For around $2,000, the Professional Products Powerjection I will give you the street manne
Every new car built since 1988 has had electronic fuel injection, so the novelty of swapping your muscle car over to EFI has long left the building. In fact, the battle lines between the EFI crowd and the carb crowd were drawn a long time ago, and each PHR reader probably has a well-defined opinion on the matter, and has discovered his or her own camp years back. Regardless of which faction you identify with, you're in for a big surprise with the Powerjection I EFI system by Professional Products.
The Powerjection I looks like a carburetor, and essentially installs like one. And like a carburetor, you don't need a laptop to drive off into the sunset. All that simplicity does come with a price, though: Dollar for dollar, the Powerjection system (which arguably encompasses way more than a carburetor) costs about four times what a nicely optioned 750-cfm modular 4150 double-pumper costs. Nevertheless, you will realize additional benefits for that extra dinero, such as superior cold start, idle, throttle response, and fuel economy. Moreover, your engine will retain the sex appeal of a carbureted induction setup, air cleaner and all.
Hardcore carburetor lovers will want to give the Powerjection a hard look. Unless you really just like messing with carbs, the seasonal ritual of rejetting and tweaking the tune-up just isn't part of the Powerjection's repertoire. Yet you won't need a computer for the Powerjection, either. A first in the standalone EFI market, the Powerjection's computer is self-learning, and needs no laptop. We were extremely skeptical of this claim, and decided to experience it firsthand using our '76 Camaro, Project g/28, as a guinea pig. Not only did the Powerjection fire up and settle down to a perfect idle with the first turn of the ignition switch, we quickly discovered how well-mannered it was on the street relative to our old 750-cfm double-pumper.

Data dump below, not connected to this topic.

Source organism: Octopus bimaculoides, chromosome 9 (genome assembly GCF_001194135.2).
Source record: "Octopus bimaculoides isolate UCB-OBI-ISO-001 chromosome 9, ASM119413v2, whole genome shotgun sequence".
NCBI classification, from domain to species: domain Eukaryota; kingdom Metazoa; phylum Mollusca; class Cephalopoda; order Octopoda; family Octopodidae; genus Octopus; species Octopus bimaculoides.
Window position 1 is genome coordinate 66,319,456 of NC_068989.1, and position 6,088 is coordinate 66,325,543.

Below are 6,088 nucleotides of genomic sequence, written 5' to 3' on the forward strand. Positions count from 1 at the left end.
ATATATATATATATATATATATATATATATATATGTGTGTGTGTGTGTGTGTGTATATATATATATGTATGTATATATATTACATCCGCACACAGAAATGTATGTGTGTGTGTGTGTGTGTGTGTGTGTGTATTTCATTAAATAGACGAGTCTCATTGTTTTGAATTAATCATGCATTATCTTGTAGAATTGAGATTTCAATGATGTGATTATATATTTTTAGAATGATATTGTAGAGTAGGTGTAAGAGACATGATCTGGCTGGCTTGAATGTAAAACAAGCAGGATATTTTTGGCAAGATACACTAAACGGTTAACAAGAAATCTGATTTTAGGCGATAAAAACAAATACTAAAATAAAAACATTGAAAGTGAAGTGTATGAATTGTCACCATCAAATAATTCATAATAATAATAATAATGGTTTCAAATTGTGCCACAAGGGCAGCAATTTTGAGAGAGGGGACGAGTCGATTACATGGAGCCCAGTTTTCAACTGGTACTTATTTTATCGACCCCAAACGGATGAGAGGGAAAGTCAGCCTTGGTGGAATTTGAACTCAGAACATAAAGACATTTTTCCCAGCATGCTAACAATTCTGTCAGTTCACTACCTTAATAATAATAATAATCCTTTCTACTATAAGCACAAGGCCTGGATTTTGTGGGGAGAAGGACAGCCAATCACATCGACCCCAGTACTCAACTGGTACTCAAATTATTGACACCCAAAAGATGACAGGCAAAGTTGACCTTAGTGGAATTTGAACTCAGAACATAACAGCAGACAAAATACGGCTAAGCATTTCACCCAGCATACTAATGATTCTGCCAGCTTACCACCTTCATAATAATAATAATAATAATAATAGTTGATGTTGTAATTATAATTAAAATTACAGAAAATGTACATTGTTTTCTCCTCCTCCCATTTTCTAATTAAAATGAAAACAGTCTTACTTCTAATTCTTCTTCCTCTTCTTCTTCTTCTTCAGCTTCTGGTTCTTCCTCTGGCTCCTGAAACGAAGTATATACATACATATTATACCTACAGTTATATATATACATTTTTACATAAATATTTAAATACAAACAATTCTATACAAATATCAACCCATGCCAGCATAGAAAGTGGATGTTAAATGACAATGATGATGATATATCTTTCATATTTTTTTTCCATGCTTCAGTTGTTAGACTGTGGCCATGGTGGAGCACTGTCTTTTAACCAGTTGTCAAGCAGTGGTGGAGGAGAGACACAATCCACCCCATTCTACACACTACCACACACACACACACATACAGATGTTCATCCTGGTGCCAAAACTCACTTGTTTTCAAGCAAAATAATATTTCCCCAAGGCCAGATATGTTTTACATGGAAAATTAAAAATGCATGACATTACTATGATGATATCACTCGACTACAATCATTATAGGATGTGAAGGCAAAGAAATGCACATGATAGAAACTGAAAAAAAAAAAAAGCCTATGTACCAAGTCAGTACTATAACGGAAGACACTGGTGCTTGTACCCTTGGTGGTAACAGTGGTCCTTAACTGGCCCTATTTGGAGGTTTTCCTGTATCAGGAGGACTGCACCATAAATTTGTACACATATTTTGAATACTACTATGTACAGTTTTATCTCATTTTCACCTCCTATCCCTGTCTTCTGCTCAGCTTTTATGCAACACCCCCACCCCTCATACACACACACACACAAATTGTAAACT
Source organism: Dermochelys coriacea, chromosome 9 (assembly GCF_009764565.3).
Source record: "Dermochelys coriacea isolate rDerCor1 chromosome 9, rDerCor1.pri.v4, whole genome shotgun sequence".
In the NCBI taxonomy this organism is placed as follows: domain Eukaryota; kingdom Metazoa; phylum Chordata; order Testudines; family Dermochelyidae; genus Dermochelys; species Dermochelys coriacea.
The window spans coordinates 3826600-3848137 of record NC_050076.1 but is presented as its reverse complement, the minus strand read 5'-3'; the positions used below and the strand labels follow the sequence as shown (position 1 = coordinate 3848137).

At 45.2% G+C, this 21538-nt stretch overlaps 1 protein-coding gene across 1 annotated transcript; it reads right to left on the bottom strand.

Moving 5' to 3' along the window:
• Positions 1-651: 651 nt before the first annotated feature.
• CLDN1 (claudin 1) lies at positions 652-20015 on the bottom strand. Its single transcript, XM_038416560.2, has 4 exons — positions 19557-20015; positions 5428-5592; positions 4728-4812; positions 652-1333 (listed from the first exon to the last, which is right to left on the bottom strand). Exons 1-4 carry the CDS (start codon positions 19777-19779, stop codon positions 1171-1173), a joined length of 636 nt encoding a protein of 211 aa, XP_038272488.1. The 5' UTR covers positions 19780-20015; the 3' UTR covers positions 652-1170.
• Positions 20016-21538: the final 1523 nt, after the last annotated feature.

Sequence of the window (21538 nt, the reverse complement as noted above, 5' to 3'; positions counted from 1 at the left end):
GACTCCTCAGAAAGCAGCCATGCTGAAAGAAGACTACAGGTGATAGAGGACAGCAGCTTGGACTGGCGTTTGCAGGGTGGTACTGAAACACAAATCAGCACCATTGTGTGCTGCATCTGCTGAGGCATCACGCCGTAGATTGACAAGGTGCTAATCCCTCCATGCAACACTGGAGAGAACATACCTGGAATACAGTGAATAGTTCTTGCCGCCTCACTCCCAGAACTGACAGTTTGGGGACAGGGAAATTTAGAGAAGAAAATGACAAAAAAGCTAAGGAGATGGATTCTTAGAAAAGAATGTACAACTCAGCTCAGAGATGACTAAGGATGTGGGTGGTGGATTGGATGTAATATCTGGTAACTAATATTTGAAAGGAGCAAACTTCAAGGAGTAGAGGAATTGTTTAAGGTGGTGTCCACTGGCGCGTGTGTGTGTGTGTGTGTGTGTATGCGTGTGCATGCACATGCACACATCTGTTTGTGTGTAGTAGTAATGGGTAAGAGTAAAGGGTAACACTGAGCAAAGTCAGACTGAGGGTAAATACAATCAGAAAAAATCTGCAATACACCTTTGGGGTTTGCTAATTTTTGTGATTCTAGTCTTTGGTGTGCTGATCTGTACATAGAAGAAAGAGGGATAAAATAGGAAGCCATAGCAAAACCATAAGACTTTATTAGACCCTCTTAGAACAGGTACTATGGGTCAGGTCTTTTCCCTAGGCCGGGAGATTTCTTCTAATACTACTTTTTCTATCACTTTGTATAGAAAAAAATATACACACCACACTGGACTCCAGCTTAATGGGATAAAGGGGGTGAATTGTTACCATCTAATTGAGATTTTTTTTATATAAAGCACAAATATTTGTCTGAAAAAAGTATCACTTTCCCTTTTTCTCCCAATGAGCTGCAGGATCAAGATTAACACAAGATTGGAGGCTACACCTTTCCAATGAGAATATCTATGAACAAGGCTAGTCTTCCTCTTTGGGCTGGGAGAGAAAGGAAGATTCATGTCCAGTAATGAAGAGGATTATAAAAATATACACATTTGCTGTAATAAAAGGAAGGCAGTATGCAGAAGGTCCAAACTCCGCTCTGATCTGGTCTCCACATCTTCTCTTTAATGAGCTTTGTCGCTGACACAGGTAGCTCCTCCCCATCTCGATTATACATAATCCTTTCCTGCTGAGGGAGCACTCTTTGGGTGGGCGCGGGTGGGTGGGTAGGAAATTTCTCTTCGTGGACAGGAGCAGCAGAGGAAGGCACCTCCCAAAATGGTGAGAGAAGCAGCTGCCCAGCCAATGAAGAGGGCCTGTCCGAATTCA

The self-learning computer is the key to the whole cost/benefit equation. Professional Products employs a wide-band oxygen sensor that makes it all possible (you must have the requisite bung welded to your exhaust). This feeds data to a small on-board control module called the EMS. The EMS has been preprogrammed to seek out a 14:1 air/fuel ratio at cruise, and a 12.5:1 air/fuel ratio at wide-open throttle. When the system is fired up the first time, the EMS rapidly makes corrections to the fuel delivery throughout the load map until all the operating cells are filled. As a variety of driving conditions are encountered, additional data is stored and/or updated. Within a period of about a half hour, all programming is completed, and you never break out the laptop once! All you do is drive around, which is what you were going to do anyway. As a side note, users have the option of connecting to the EMS via a USB cable. This allows you to reset the air/fuel ratio targets to your liking.
From a simplicity standpoint, we like how the Powerjection allows the user to retain his or her existing carbureted manifold. (Currently, the 4150-style bolt pattern is the only one supported.) And while it might not seem like a big deal at first blush, the Powerjection is the only aftermarket EFI system that doesn't require a fuel return line (applications up to about 550 hp). This is huge, and will save you at least a half-day's work over all the competing EFI systems. Your existing throttle cable and linkage are also retained.